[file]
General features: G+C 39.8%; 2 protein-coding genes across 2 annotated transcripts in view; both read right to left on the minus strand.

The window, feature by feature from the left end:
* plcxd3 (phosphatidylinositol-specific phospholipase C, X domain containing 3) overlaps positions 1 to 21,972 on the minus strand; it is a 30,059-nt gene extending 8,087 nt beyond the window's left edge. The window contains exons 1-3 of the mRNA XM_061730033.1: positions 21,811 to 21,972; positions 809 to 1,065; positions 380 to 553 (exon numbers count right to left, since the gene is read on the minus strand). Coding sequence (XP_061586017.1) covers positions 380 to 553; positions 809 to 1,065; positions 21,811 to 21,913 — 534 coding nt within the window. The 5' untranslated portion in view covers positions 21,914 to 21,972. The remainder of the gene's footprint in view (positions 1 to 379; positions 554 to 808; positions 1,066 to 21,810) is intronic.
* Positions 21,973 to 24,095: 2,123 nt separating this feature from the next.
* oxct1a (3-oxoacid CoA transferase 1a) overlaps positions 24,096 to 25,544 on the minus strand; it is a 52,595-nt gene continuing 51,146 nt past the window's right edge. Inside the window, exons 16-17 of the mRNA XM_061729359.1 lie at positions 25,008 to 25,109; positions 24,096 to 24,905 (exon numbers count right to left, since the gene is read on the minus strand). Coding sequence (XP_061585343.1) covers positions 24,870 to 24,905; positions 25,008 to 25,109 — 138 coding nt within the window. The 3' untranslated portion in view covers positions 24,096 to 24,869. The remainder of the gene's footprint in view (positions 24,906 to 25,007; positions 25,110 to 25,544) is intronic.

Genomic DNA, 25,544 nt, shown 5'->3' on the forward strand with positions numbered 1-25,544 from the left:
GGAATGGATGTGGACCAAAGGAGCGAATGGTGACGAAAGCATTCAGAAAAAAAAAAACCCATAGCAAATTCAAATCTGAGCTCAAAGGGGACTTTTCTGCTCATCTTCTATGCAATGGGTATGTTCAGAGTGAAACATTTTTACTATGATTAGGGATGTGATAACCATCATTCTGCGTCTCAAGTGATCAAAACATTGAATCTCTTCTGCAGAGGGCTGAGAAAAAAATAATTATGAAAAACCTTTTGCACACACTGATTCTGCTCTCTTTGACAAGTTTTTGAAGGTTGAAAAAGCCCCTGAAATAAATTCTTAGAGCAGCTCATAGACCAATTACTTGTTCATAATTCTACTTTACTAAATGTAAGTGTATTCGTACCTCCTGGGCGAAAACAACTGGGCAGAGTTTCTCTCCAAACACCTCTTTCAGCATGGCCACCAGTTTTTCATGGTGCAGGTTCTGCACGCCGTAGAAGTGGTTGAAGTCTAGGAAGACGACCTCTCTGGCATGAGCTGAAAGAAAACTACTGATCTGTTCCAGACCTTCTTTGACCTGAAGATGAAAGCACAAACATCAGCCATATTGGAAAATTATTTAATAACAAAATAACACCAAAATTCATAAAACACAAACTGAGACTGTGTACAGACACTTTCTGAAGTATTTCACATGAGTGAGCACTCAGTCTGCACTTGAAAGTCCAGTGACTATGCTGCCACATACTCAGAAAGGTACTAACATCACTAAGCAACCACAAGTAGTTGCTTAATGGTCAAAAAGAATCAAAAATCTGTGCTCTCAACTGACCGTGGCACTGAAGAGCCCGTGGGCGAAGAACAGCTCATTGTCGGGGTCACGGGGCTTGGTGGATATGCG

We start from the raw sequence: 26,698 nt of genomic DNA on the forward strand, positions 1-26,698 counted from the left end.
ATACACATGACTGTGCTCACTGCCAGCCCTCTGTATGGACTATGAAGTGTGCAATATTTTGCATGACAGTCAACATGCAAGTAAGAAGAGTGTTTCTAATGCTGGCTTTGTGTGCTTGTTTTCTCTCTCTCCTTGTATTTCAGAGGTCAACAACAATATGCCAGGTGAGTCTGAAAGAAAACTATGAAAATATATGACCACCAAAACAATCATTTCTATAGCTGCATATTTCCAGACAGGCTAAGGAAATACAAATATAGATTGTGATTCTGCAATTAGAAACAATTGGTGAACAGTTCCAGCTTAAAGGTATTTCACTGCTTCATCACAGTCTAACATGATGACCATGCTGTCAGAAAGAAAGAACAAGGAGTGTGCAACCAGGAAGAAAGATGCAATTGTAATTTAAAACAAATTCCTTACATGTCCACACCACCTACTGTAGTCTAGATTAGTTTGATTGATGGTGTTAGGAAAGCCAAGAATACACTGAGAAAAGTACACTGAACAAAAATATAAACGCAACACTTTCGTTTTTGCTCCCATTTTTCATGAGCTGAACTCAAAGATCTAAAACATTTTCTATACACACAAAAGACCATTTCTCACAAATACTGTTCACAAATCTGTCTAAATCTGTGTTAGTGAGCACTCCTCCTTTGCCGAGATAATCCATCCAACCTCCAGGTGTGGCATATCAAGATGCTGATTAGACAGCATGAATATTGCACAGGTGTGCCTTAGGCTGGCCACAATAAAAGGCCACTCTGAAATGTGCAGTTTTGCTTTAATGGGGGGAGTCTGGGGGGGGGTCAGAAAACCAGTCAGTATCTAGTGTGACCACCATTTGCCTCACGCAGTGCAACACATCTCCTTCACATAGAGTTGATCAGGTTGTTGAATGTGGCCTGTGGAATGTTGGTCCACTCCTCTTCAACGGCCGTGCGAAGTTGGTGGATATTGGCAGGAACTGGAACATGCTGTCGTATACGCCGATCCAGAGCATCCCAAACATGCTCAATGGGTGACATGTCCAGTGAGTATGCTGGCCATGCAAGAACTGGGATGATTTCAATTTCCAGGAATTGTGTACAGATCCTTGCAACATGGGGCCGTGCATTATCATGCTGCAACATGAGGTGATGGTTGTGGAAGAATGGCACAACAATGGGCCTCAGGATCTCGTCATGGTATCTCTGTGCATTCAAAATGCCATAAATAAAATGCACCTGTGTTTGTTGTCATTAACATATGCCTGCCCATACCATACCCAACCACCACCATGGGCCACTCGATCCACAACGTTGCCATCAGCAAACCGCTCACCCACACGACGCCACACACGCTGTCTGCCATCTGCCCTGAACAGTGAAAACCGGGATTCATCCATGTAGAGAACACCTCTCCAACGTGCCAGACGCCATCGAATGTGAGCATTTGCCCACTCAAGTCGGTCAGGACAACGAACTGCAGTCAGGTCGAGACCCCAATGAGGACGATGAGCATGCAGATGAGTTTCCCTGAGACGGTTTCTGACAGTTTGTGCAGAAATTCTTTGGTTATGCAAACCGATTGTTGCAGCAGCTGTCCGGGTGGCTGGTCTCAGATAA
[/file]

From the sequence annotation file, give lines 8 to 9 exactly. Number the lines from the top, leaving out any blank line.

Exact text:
We start from the raw sequence: 26,698 nt of genomic DNA on the forward strand, positions 1-26,698 counted from the left end.
ATACACATGACTGTGCTCACTGCCAGCCCTCTGTATGGACTATGAAGTGTGCAATATTTTGCATGACAGTCAACATGCAAGTAAGAAGAGTGTTTCTAATGCTGGCTTTGTGTGCTTGTTTTCTCTCTCTCCTTGTATTTCAGAGGTCAACAACAATATGCCAGGTGAGTCTGAAAGAAAACTATGAAAATATATGACCACCAAAACAATCATTTCTATAGCTGCATATTTCCAGACAGGCTAAGGAAATACAAATATAGATTGTGATTCTGCAATTAGAAACAATTGGTGAACAGTTCCAGCTTAAAGGTATTTCACTGCTTCATCACAGTCTAACATGATGACCATGCTGTCAGAAAGAAAGAACAAGGAGTGTGCAACCAGGAAGAAAGATGCAATTGTAATTTAAAACAAATTCCTTACATGTCCACACCACCTACTGTAGTCTAGATTAGTTTGATTGATGGTGTTAGGAAAGCCAAGAATACACTGAGAAAAGTACACTGAACAAAAATATAAACGCAACACTTTCGTTTTTGCTCCCATTTTTCATGAGCTGAACTCAAAGATCTAAAACATTTTCTATACACACAAAAGACCATTTCTCACAAATACTGTTCACAAATCTGTCTAAATCTGTGTTAGTGAGCACTCCTCCTTTGCCGAGATAATCCATCCAACCTCCAGGTGTGGCATATCAAGATGCTGATTAGACAGCATGAATATTGCACAGGTGTGCCTTAGGCTGGCCACAATAAAAGGCCACTCTGAAATGTGCAGTTTTGCTTTAATGGGGGGAGTCTGGGGGGGGGTCAGAAAACCAGTCAGTATCTAGTGTGACCACCATTTGCCTCACGCAGTGCAACACATCTCCTTCACATAGAGTTGATCAGGTTGTTGAATGTGGCCTGTGGAATGTTGGTCCACTCCTCTTCAACGGCCGTGCGAAGTTGGTGGATATTGGCAGGAACTGGAACATGCTGTCGTATACGCCGATCCAGAGCATCCCAAACATGCTCAATGGGTGACATGTCCAGTGAGTATGCTGGCCATGCAAGAACTGGGATGATTTCAATTTCCAGGAATTGTGTACAGATCCTTGCAACATGGGGCCGTGCATTATCATGCTGCAACATGAGGTGATGGTTGTGGAAGAATGGCACAACAATGGGCCTCAGGATCTCGTCATGGTATCTCTGTGCATTCAAAATGCCATAAATAAAATGCACCTGTGTTTGTTGTCATTAACATATGCCTGCCCATACCATACCCAACCACCACCATGGGCCACTCGATCCACAACGTTGCCATCAGCAAACCGCTCACCCACACGACGCCACACACGCTGTCTGCCATCTGCCCTGAACAGTGAAAACCGGGATTCATCCATGTAGAGAACACCTCTCCAACGTGCCAGACGCCATCGAATGTGAGCATTTGCCCACTCAAGTCGGTCAGGACAACGAACTGCAGTCAGGTCGAGACCCCAATGAGGACGATGAGCATGCAGATGAGTTTCCCTGAGACGGTTTCTGACAGTTTGTGCAGAAATTCTTTGGTTATGCAAACCGATTGTTGCAGCAGCTGTCCGGGTGGCTGGTCTCAGATAA